Need a Bit More Spice in Your Life?

 

It’s no secret that eating plenty of fresh fruit and vegetables is really good for you, but did you know that herbs and spices have some great health benefits too?

Many of the leaves (herbs) and other plant bits (spices) that we use to flavour our cooking have been added to food for their medicinal properties for centuries throughout the world.

As modern science begins to be introduced into the mix, we are finding out all kinds of fascinating things about how these amazing plants work with our bodies to help us be healthier.

 Turmeric

Turmeric


The most common kind of “active ingredient” in these plants is their volatile oils, which are different in each plant, and also give them their distinctive flavour and aroma.
 
The fresher your herbs and spices, the more volatile oils they have in them and thus the better the flavour, hence my excitement at being able to showcase fresh turmeric in this week’s recipes!

Organic grown herbs (and other plants) are not grown with as much fertiliser and so have more time as they grow to pack in the healthy flavour-giving goodness.

Different recipes will give you guidance on how to use your dried spices well, but if you are wanting to strike out on your own, buying whole spices and gently toasting each spice on its own in a pan before grinding them in a mortar and pestle yourself will give you the best possible flavour, but well-stored ground (powdered) spices are wonderfully convenient and flavoursome too.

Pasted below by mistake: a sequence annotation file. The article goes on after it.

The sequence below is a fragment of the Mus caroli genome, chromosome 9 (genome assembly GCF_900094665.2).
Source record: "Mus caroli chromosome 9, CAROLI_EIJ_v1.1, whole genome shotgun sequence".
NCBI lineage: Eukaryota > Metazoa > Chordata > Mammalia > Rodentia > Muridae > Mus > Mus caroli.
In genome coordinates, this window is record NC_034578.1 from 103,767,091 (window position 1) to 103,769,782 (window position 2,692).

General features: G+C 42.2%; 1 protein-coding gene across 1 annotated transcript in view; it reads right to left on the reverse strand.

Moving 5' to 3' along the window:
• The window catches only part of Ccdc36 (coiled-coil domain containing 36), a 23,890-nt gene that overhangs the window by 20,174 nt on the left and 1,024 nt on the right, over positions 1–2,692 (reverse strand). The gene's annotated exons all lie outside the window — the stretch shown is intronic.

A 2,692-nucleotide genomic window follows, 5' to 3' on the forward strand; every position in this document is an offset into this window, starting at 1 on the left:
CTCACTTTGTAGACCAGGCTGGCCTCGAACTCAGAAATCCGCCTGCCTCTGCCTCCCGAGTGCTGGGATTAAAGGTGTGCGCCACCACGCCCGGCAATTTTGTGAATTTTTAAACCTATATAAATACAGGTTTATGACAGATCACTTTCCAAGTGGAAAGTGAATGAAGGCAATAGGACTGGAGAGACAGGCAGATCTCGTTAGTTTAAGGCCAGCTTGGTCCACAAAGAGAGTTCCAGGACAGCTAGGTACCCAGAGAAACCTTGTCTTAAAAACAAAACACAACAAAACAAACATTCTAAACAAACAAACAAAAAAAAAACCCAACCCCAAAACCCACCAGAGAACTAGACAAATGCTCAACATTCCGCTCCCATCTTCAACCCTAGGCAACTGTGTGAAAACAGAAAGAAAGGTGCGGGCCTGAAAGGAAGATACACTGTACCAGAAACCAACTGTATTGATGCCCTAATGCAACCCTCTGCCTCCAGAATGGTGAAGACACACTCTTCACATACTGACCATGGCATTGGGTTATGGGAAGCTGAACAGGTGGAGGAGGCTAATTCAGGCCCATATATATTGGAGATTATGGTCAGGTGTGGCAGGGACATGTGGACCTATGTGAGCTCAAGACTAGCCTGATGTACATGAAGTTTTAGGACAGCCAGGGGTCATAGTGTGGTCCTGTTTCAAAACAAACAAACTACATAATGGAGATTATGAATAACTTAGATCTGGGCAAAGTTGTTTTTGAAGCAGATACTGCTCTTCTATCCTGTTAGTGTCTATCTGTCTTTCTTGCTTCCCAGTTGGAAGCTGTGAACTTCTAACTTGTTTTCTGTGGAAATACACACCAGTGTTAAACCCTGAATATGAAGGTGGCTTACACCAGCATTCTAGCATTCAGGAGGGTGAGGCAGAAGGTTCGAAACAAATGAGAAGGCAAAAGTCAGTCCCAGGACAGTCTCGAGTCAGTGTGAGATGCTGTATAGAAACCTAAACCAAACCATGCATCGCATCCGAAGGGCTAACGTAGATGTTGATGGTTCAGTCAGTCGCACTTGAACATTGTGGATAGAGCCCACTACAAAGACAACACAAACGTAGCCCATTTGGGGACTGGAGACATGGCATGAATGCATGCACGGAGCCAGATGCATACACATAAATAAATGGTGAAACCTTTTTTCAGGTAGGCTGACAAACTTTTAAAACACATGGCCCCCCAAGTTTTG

The handful of herbs and spices in our recipe this week are reputed to have a few fancy tricks up their sleeves.

• Turmeric – often used in food for its striking golden colour, turmeric has been used as both a dye (ever wonder how Buddhist monks get their robes that beautiful colour?) and a flavouring. The yellow is cucurmin, which has antiseptic and anti-inflammatory properties. Recent studies have suggested that it may help prevent some kinds of cancer, and it is also thought to help the body detoxify itself. It is used in Chinese medicine to treat depression.
 
• Coriander – helps to settle down the stomach, particularly tummy pains to do with gas. Also aids digestion.
 
• Garlic – fights bad bacteria, viruses and even some parasites. Because it gets secreted into the lungs (garlic breath!), it is especially good for coughs and colds, and supports the development of good gut flora. Studies have shown that it can reduce high blood pressure and reduce blood cholesterol levels.

• Ginger – is great for your circulation. A few slices of fresh ginger in hot water with a spoon of honey can help all kinds of tummy aches. It is used in some travel sickness tablets.

• Chilli – regulates the blood flow, strengthening the heart, arteries, capillaries and nerves, as well as being useful in warding off colds. A pretty handy source of vitamin C.

Of course, please consult a qualified health professional for information specific to your own health needs.
 
                                                                                                            Article by Elise Ruthenbeck